The Admirable Crichton
1957 / 1:85:1 / 94 Min. / Street Date – February 12, 2019
Starring Kenneth More, Sally Ann Howes
Cinematography by Wilkie Cooper
Directed by Lewis Gilbert
True love and the British Empire collide in 1957’s The Admirable Crichton, the riches to rags story of one hard-to-get butler and a boatload of love struck aristocrats.
Loam Manor is run with steely officiousness by the valet known simply as Crichton, a kindly martinet who views the class system as the crowning achievement of British society – a notion which not coincidentally coincides with Crichton’s dominance over the servant’s quarters. The Loams themselves, three spoon-fed sisters and their dithering father are naturally spoiled rotten, viewing their stable of servants as an exotic species to be kept on invisible leashes – in such a fraught situation the tables are just begging to be turned. And so they are when the Lord’s ship sinks, stranding the stuffed shirt and his obnoxious spawn with nothing but their character for cover.
Money changes everything and so does the lack of it – Crichton, once the tuxedoed gentleman of the sitting room is now lord of the jungle, ruling the castaways with a velvet glove. Kenneth More’s implacably cool performance explains the butler’s self-satisfied aura – he, not Loam, is the real head of the house. Meanwhile the upperclass have found their own secret identities as dishwashers and hand maidens, ready and waiting for Crichton’s next command. All except the eldest daughter Mary played by Sally Anne Howes. Once the most arrogant of the self-absorbed brood, the statuesque blond rocks a fetching two piece while channeling Sheena of the Jungle – surprising both herself and her newly smitten suitor Crichton.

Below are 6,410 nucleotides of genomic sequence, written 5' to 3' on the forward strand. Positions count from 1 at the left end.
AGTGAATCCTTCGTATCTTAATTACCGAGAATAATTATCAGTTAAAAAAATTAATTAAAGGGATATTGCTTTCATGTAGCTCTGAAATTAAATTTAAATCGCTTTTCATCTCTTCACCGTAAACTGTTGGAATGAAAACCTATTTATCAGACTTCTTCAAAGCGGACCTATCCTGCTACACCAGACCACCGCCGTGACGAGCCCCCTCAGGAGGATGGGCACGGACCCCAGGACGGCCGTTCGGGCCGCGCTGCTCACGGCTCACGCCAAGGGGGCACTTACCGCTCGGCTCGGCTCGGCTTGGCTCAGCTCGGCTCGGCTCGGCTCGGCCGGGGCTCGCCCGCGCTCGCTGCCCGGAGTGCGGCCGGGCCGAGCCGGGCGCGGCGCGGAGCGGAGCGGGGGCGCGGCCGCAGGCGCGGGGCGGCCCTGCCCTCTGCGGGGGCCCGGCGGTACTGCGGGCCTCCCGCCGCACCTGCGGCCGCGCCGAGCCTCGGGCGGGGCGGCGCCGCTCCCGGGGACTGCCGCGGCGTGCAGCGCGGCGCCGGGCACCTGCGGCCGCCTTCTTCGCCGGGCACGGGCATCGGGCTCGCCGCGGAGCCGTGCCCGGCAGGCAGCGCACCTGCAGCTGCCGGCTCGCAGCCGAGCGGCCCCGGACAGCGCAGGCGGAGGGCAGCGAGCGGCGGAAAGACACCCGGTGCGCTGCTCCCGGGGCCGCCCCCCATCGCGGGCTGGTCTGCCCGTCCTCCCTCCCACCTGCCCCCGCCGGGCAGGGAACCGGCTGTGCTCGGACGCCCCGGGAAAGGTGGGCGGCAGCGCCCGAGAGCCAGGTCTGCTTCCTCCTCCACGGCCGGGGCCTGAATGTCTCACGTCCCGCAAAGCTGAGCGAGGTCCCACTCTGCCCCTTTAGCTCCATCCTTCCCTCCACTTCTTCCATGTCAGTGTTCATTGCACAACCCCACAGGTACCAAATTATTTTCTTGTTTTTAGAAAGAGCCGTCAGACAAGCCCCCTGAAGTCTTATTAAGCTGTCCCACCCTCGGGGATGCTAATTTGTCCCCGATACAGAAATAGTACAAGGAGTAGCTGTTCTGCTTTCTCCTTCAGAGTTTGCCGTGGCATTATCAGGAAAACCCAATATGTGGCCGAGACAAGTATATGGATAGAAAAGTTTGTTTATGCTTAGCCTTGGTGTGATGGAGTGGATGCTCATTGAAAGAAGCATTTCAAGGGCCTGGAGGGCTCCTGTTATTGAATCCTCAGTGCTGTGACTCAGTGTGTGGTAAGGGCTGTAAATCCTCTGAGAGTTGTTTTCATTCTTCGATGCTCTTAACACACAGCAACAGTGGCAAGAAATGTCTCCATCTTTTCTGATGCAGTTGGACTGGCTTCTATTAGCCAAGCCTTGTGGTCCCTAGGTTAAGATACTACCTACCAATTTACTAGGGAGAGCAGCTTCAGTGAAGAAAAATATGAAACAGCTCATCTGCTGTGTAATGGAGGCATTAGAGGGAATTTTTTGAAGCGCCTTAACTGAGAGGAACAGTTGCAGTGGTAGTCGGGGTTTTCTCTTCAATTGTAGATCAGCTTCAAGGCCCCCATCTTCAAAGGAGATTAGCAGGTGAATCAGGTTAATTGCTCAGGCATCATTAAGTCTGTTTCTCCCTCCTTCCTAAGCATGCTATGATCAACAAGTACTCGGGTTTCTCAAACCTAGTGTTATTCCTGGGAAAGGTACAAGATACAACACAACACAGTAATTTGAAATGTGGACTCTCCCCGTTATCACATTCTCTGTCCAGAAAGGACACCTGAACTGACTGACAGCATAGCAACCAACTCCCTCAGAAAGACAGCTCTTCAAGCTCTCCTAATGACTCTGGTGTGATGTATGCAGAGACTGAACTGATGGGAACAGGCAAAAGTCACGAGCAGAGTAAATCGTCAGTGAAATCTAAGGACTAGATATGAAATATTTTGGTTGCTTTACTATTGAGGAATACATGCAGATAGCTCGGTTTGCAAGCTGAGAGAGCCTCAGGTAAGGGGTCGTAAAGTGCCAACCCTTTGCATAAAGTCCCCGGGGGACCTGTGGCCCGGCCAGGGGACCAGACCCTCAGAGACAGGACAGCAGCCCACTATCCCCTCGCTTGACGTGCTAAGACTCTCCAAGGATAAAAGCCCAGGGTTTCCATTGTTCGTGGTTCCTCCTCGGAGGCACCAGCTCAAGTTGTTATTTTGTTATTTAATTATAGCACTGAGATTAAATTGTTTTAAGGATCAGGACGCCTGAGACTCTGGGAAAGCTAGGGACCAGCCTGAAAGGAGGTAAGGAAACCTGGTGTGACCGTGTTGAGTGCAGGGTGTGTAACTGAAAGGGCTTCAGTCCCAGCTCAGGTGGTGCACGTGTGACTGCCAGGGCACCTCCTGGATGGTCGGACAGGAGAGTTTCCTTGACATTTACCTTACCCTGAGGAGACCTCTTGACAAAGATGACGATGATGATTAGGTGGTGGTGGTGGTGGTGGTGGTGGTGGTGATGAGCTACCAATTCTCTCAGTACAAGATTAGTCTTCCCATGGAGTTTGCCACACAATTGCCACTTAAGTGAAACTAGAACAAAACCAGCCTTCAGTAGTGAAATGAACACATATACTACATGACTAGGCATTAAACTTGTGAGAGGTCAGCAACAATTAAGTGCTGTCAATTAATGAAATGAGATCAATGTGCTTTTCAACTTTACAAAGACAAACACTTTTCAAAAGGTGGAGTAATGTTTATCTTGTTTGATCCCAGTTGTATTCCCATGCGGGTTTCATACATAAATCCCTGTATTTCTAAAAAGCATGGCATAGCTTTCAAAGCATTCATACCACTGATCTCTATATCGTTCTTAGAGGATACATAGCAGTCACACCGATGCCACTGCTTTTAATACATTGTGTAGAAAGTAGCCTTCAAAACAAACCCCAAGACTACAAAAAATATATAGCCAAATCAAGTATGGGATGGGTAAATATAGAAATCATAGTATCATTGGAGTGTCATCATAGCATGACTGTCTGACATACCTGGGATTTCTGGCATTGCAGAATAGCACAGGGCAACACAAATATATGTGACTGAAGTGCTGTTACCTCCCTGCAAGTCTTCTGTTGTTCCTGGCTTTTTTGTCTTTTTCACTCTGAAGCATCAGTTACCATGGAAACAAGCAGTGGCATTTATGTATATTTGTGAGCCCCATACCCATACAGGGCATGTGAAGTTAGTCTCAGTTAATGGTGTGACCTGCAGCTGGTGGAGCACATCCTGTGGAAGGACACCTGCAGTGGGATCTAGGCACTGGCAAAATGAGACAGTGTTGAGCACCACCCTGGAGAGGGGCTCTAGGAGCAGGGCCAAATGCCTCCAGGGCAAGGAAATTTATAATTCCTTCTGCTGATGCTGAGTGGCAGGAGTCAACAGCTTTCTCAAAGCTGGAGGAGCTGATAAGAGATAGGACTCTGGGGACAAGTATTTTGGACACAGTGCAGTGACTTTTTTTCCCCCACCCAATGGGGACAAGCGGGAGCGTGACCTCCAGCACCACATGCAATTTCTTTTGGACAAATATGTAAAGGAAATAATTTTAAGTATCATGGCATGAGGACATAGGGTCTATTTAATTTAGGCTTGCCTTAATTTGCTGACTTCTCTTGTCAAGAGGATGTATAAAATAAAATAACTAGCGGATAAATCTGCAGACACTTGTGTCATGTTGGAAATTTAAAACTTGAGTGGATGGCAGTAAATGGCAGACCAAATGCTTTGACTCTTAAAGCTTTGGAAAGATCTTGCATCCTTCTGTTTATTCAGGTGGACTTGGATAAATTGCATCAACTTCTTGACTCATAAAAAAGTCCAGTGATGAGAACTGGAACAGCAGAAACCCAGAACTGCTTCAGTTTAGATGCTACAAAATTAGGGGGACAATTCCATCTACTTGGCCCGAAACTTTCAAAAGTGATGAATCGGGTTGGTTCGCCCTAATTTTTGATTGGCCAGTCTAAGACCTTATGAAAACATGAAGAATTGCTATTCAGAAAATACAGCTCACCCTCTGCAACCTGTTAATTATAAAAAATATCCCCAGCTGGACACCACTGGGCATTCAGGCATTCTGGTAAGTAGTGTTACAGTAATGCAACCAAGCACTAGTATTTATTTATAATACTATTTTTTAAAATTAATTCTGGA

Screenwriter Vernon Harris adapted the 1902 play by James Barrie, best known for 1904’s Peter Pan. The playwright knew something about Never Never Lands (Crichton’s American release was titled Paradise Lagoon) and the same melancholy undercurrent that dogs the story of Pan and Wendy haunts Crichton and Mary when it comes time to leave the island.
The return to civilization doesn’t erase memories of their princedom by the sea – just the thought of the Loams’ temporary serfdom is simply too humiliating to endure and so a few changes in staff are in order. Those changes lead to an ambiguously happy ending as the cameras dwell not on the contented couple escaping Loam Manor but a solitary woman waving goodbye, undoubtedly dreaming, like Wendy, of a return to the island.
One of the great shape-shifters of Her Majesty’s film industry (with credits ranging from Alfie to Moonraker), Lewis Gilbert’s buttoned down direction puts Crichton in the same league with such bittersweet entertainments as Roman Holiday and Local Hero. The memorable cast includes Diane Cilento as Tweeny, Cecil Parker as Lord Loam and the irreplaceable Martita Hunt as the crusty busybody Lady Brocklehurst.
Twilight Time’s beautiful new Blu ray is a tribute to the great Wilkie Cooper whose sumptuous Technicolor photography continues his tradition of great waterlogged adventures including Jason and the Argonauts, 7th Voyage of Sinbad and most appropriately, Mysterious Island.